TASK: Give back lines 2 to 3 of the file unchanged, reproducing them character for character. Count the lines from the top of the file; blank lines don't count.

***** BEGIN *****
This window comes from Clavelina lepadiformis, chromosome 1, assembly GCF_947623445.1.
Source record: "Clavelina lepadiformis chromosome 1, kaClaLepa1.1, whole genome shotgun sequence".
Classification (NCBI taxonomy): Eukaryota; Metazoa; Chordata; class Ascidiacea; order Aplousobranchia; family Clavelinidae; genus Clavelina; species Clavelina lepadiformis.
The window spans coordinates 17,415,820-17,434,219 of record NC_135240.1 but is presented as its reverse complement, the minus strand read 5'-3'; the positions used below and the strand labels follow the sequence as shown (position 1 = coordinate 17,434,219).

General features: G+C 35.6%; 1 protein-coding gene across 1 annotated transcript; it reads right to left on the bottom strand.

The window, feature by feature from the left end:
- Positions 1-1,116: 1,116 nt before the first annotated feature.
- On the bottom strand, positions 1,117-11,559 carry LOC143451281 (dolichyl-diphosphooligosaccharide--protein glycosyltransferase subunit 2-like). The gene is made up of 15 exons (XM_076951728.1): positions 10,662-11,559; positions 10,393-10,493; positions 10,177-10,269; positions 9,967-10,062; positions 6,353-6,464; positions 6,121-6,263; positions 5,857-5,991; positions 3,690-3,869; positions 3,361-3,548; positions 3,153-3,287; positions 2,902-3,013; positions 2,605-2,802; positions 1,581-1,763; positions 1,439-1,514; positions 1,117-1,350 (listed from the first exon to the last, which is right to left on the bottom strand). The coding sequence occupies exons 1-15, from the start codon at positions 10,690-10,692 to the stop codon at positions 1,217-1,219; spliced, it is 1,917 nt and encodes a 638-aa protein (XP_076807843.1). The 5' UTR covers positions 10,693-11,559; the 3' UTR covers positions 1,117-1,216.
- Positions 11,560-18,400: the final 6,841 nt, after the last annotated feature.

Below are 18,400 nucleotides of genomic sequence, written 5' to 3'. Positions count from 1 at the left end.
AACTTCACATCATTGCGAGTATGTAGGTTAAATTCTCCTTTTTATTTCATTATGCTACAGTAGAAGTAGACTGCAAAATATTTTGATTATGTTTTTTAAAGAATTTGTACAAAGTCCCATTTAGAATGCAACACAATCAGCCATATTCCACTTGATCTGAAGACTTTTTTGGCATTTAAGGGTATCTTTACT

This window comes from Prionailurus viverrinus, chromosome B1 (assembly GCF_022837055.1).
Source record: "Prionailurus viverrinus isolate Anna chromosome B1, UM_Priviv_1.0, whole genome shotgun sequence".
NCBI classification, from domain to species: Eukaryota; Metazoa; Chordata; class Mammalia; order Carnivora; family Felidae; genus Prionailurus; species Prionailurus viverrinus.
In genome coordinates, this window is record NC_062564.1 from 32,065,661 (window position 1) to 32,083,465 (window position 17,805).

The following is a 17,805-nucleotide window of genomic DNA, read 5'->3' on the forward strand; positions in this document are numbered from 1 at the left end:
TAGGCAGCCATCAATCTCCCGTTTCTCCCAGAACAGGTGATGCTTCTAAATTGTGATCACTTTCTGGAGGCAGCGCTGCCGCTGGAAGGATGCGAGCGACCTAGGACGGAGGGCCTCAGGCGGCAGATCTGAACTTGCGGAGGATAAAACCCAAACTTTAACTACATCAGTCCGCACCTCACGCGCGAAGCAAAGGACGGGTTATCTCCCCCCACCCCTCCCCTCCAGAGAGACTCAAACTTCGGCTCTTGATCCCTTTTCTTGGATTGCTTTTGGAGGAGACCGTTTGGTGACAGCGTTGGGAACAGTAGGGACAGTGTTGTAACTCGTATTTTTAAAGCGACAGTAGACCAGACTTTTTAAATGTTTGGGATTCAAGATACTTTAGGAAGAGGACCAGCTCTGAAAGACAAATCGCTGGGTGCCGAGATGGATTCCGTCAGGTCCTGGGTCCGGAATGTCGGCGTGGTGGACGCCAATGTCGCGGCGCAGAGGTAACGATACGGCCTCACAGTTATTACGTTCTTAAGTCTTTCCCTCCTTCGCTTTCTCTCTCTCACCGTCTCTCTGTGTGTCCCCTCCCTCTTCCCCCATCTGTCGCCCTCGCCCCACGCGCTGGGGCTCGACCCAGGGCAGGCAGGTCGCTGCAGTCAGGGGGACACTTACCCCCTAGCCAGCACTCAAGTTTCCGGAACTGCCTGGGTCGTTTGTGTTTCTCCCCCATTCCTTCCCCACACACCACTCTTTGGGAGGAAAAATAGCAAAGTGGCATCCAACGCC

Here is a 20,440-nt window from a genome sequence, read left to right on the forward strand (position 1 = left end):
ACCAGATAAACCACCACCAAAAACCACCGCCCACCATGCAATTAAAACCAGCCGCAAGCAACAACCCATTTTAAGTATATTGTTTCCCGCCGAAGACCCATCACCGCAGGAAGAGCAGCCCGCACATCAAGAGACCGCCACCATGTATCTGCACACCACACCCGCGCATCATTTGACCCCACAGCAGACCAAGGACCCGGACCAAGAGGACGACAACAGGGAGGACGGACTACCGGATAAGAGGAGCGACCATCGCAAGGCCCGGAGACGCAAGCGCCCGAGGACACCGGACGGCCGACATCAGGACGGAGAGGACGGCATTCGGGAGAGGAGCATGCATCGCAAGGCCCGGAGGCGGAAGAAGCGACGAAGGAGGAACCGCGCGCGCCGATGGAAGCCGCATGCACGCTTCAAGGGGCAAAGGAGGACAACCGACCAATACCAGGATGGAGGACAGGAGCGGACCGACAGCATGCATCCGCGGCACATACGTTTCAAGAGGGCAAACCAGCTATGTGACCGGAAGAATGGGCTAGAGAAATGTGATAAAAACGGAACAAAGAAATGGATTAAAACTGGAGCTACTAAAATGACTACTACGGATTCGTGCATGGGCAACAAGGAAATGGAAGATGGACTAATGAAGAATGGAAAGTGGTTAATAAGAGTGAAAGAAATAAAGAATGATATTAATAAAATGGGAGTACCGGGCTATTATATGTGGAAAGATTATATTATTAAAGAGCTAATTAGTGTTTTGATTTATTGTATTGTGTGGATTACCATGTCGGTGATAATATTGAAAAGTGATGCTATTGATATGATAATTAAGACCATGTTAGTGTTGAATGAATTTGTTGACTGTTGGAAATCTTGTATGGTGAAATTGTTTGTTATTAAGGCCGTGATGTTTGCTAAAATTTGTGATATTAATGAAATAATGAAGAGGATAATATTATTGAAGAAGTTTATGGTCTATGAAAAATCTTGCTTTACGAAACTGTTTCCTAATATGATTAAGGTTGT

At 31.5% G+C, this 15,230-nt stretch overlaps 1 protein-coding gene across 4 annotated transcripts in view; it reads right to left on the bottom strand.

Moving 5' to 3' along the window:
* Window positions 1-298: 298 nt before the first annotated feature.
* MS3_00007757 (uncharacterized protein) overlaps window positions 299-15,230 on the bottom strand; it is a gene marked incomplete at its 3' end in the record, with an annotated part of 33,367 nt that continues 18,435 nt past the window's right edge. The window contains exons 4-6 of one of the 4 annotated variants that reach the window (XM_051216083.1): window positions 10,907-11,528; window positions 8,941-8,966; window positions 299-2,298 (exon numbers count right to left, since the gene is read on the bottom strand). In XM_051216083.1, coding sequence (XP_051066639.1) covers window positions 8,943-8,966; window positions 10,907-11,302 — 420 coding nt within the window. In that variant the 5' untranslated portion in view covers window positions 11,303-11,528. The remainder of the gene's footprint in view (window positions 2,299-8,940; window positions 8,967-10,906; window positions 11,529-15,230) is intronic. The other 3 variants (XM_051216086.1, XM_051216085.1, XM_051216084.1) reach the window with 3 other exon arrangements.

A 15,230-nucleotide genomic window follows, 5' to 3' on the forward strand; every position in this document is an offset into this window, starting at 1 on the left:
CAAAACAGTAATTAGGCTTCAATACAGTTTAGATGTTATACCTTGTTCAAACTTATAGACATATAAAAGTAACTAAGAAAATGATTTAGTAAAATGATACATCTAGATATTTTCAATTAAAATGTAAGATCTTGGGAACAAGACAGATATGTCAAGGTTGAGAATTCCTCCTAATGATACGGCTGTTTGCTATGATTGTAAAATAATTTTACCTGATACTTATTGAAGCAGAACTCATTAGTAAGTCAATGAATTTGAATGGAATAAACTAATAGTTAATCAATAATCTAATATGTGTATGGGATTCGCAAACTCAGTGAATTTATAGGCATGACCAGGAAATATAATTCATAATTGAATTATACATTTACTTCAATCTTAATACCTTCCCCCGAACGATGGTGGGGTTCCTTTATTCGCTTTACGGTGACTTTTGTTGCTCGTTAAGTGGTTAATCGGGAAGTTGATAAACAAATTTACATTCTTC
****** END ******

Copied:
Source record: "Clavelina lepadiformis chromosome 1, kaClaLepa1.1, whole genome shotgun sequence".
Classification (NCBI taxonomy): Eukaryota; Metazoa; Chordata; class Ascidiacea; order Aplousobranchia; family Clavelinidae; genus Clavelina; species Clavelina lepadiformis.